Sorry this post is so delayed, I’ve been busy readjusting to Eastern Standard Time. Over the past few days I’ve been talking to a lot of friends about this trip and what it’s like to travel alone, and it made me think about the ending of my trip. In Olympos I hung out with a group of Aussies, Kiwis, and a Canadian—and I really do mean “hung out.” Other than the beach and a few ruins, there is absolutely nothing to do in Olympos except chill. And chill we did. In the dorms, in the communal lounge areas, at the hostel’s buffet breakfast and dinner, on the beach, on the way to the beach, on the way back to the beach, and at the occasional odd meal we had here or there, the goal was always to chill. Doing nothing was considered an accomplishment, an art form, and we really sought to perfect it. I had wanted to end my trip on a relaxed, reflective note, and while I had originally wanted to go to Kabak, a tiny seaside village to which you must walk in order to access, Olympos ended up being at least as rejuvenating. The first night I arrived, I was exhausted and went to bed early and slept in. I got ready to go to the beach after the first shower in what felt like at least a week, but was actually just two extremely hot, wearisome, sleepless days, and thought I might meet up with some of these Australian and Kiwi friends there. I found a shady spot under a cliff and lay down there, beginning to understand that Olympos ideal of doing nothing. After a while an older guy sat down next to me and started talking. Not entirely comfortable with the conversation, I asked him where to get lunch around there and then picked up my stuff to go. At this point he decided it would be a good idea to accompany me. This is the part of traveling that is a little complicated: we were on a public beach with few options for lunch, so how can you tell somebody to get lost when there is literally nowhere to get lost to? Needless to say, I ate quickly and then left in search of the others from my hostel. At this point, Bianca, Ange, John, and Tom were together on the beach, and I threw down my towel next to theirs’. Bianca and Ange were from Australia, though they didn’t know each other there, and John and Tom were from New Zealand. They kept making fun of each other’s accents, which was a bit confusing for me because honestly, other than a few distinguishing words, they all sounded about the same to me. The only marked difference was the Kiwis’ use of the word “choice,” to mean something along the lines of awesome. Luckily they did not set in on my American accent, but at one point the Canadian guy who joined us (who had been traveling with Tom for a while) and I “politely” discussed the more entertaining aspects of Canadian English. For a while we stayed there, on the beach, but thunderclouds rolled in and we soon sought refuge back at the hostel. There, Ange read aloud horrifying facts from her book Animal, Vegetable, Miracle by Barbara Kingsolver about American beef production and chicken farms. Two other Australian girls were arguing about the tradeoffs between having cash to spare and spending money on unique experiences while traveling. They were going back and forth for a really long time, to the point where it seemed likely that they would miss out on cool experiences just because of the argument. I think there is a certain point where you have to draw the line and stop arguing. While we listened we ordered $3 chocolate/banana gozleme, or Turkish pancakes, similar to crepes but tougher and chewier. They came with a side of cucumbers and tomatoes, like every other dish, sweet or savory, we ate there. We went back to the beach that afternoon, and as we waited for dinner back at the hostel that evening we watched the hostel staff scramble to keep seat cushions and tablecloths dry as the storm finally hit in earnest. That night some Dutch and German guys joined us, and we all discussed traveling in the region, where we’d been, where we were at in our lives. I told them about Minga (www.MingaGroup.org) the organization I founded when I was fourteen to help end the child sex trade. They were all graduated from college and most had worked for at least a couple years (John was a practicing junior doctor in New Zealand). I think the fact that we came from a variety of life-stages, jobs, backgrounds, countries and families was much more interesting than if they had all been my age, and it enriched our discussions. I learned a lot during this trip just from talking to other backpackers in addition to all of my own individual experiences.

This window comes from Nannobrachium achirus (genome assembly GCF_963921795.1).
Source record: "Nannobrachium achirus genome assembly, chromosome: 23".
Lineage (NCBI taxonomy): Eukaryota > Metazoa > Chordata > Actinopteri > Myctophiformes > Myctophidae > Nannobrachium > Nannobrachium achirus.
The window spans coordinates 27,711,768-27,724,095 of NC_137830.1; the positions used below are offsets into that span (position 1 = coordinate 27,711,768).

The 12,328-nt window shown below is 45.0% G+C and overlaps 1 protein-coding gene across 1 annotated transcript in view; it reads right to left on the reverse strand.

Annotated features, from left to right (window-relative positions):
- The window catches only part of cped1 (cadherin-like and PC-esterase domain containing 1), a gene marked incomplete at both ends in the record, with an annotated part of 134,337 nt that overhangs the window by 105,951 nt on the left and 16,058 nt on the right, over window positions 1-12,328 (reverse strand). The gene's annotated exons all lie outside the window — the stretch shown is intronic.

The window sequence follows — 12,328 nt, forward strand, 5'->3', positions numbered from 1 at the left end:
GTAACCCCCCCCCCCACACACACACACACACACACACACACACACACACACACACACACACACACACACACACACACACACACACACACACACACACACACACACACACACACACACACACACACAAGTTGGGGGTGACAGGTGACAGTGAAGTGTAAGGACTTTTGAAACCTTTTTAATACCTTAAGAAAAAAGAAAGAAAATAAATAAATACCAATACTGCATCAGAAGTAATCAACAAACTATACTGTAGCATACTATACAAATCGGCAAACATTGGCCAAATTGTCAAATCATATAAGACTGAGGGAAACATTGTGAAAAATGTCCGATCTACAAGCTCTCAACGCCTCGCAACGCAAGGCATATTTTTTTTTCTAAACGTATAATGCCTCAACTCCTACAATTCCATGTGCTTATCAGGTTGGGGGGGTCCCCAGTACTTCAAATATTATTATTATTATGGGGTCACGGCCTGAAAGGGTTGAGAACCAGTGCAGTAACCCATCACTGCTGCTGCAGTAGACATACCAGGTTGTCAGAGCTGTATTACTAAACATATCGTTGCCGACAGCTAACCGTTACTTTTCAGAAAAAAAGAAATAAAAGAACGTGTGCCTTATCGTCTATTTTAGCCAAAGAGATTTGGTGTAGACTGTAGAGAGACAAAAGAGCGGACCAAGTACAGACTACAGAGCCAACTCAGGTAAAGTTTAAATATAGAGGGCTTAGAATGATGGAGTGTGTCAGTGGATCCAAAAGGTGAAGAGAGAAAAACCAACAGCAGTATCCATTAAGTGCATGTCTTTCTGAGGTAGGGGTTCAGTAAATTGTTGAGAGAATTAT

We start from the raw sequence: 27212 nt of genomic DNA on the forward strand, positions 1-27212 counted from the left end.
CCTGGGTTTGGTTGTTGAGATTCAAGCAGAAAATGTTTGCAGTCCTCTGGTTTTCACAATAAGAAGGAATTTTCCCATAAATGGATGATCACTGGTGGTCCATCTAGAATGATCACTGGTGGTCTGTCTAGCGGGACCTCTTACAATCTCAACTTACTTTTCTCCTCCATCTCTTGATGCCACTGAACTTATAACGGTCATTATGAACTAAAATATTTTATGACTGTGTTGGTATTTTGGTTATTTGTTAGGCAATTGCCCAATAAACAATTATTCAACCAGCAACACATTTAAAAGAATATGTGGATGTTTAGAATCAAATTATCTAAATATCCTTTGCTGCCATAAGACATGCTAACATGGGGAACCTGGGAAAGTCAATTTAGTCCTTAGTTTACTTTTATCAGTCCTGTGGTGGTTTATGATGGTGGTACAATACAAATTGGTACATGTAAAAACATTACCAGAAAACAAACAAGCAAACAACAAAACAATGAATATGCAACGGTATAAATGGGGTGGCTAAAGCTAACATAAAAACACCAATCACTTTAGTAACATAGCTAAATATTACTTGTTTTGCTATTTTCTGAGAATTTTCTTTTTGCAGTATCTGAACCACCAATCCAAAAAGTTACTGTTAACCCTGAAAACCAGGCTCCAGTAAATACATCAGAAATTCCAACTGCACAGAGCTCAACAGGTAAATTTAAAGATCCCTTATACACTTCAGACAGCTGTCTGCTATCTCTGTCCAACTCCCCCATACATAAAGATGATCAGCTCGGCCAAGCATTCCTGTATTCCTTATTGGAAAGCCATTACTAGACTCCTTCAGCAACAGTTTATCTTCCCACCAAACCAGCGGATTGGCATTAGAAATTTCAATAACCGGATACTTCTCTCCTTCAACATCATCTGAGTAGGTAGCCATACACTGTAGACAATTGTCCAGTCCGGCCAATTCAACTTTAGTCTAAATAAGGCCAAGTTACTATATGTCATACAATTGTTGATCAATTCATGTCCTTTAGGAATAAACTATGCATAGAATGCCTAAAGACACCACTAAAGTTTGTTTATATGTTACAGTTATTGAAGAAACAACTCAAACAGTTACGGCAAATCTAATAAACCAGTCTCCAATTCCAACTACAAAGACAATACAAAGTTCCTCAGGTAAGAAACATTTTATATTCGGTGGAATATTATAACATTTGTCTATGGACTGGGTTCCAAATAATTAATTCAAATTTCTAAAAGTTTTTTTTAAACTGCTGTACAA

The next day I lounged around the hostel and the beach after checking out, since I had to head back to Antalya that night to catch a bus back to Istanbul. In about the last five minutes before I headed out to catch a minibus up to the main road, I looked around at my new friends, including one girl from Australia named Emily who Bianca picked up as she walked to the beach, and realized that all seven of us set out on our respective trips as solo travelers, and yet none of us were actually traveling alone. It was a really cool feeling. The myth of the backpacker’s community web was doubly confirmed as I looked up, about to leave, and saw a few of the Canadian boys I had met in Cappadocia. They had run into my two English friends in Antalya earlier that day. It was this type of experience, meeting all these people, that helped assure me that next year’s trip won’t be lonely. It’s likely that I’ll meet some pretty incredible people next year, and I’m now really looking forward to it!